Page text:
An artist’s rendering shows the final plan for the renovation of the Derby Recreation Center. The renovations were expected to be approved Tuesday, Aug. 14.
For the first time, Derby residents got a peek at what the Derby Recreation Center will look like after the completion of an extensive 12-month renovation.
Architect Matt Hamm, with Schaefer Johnson Cox Frey Architecture, displayed several renderings and construction documents this past week for the DRC’s $3.7 million remodel project. The DRC has been working with the architectural firm since November 2005.
“At that time we were just talking about remodeling some office areas and different areas in the facility,” said Frank Seitz, superintendent of the DRC. “In 2009, we put together a task force and got community input on the needs of the recreation center and expectations. You’ll find out we addressed many of those issues, if not all of them.”
Renovations will be done throughout the facility. Designs call for a larger fitness center and activity studios, improved aquatic facility and restrooms and modernizing the entire building’s appearance, Seitz said.
Currently, the firm is working on construction documents, which will go out to contractors for bidding. Bids should start in September and construction in October. The project will take about a year to complete, Hamm said.
“In October 2013, you should be in a fully-completed building,” Hamm said.
If approved at this week’s DRC board meeting, which Seitz suggests they would, the plans will go to the city of Derby for approval on Aug. 28. The city will then consider a new lease agreement for the DRC and financing for the project.
“We will not be increasing any taxes,” Seitz said. “The DRC pays off its lease agreement with this facility in December of this year. This facility is owned by the city of Derby. The DRC leases it from them, and our lease payment is the debt service on the bonds that they’ve issued. It’s just like paying off your home mortgage, essentially. We will roll that over into a new program with the city of Derby.”
Renovations will begin with the outside façade of the building, which will include new landscaping and a water feature.
“When it’s all said and done, we will have an area in front of the building that’s basically brand new,” Hamm said. “It will consist of new sidewalks, new drainage and new concrete paving that will extend into the parking lot.”
The approach will be safer than the current setup, and will not sacrifice any parking spaces, he said.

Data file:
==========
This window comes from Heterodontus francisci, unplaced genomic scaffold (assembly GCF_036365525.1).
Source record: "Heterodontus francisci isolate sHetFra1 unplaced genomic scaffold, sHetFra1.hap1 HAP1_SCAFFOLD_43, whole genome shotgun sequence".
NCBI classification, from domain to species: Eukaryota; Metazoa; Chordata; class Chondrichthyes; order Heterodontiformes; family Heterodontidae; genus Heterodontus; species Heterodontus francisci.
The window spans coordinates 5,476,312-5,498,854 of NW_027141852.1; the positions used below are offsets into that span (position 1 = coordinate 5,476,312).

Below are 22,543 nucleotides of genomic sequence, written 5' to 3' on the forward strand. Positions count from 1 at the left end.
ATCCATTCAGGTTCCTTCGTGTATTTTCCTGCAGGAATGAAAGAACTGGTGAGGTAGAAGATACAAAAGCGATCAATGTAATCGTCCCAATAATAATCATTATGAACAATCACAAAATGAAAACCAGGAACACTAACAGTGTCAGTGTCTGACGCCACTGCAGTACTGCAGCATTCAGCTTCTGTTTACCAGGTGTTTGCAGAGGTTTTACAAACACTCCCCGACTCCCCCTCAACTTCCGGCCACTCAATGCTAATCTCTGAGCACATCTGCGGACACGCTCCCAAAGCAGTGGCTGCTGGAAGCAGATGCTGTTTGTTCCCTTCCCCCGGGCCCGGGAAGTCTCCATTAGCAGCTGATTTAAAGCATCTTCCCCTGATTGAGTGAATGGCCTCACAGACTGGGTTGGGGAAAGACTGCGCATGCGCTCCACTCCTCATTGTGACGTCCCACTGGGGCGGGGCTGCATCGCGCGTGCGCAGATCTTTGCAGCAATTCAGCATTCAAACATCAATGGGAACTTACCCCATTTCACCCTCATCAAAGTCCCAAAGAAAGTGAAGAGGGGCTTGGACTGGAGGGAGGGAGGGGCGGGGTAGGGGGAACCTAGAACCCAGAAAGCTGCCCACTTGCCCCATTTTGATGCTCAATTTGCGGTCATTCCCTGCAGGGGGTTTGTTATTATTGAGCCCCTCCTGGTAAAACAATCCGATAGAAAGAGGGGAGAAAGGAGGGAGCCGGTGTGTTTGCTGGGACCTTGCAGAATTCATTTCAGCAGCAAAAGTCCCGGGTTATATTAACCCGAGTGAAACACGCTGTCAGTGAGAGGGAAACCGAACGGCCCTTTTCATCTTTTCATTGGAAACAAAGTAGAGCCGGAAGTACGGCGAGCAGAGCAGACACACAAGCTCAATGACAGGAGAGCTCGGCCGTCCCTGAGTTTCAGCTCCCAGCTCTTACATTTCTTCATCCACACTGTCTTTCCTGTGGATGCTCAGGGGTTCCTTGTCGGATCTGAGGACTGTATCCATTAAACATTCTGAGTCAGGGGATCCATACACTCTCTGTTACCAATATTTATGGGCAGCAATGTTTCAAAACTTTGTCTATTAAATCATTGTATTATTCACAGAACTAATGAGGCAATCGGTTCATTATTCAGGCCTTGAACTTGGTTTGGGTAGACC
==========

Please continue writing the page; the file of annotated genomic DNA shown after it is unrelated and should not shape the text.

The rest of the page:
“All of this will be heated during the winter with an under-slab heating system,” Hamm said. “The hope is that any runoff that happens here, anything that comes off the building water-wise, will not freeze.”
Originally, the plan was to have a covered entrance, but the design had to be scrapped.
“As the project developed, we realized there was no way we’d be able to get fire trucks or buses under there without having a very large overhang, which would be completely out of scale with the building,” Hamm said. “That idea was pushed aside. There will still be a smaller canopy that will mark the entrance, but you won’t be able to drive under it.”
The new entrance from the outside will be twice the width of the current one.
“When you enter, it’ll be a vaulted space, two stories, so you’ll be able to see people coming and going on the second floor,” Hamm said, “which will be a vast improvement from what is currently there now.”
Once inside, renovations to the first floor will include a new check-in area, lounge, multipurpose rooms, three new studio spaces, and upgrades to offices, restrooms and storage and utility spaces. A new child care area will be added with an outdoor playground, and the aquatic area will be reworked entirely.
Everything will include new finishes, fixtures, paint, lighting and flooring.
“It’ll change the nature of this space vastly,” Hamm said.
On the second floor, the fitness area will get an additional 3,000 square feet of space by removing some existing walls. The DRC will also look at adding new fitness equipment once completed, Seitz said.
The construction work will necessitate some temporary moves of equipment and programs.
The DRC plans on keeping the building open during construction, but will move some of the programs to other places, such as the Oaklawn Activity Center. The DRC has also looked into expanding the OAC’s hours and adding more fitness equipment until construction at the DRC is complete.
“The equipment out there is better than what we have here. We don’t have as much of it out there, but it’s great equipment,” Seitz said. “We are asking everyone to be patient, because it is going to be quite a project, and it’ll interrupt a lot of the activities we have going on there. This place is going to look totally new.”
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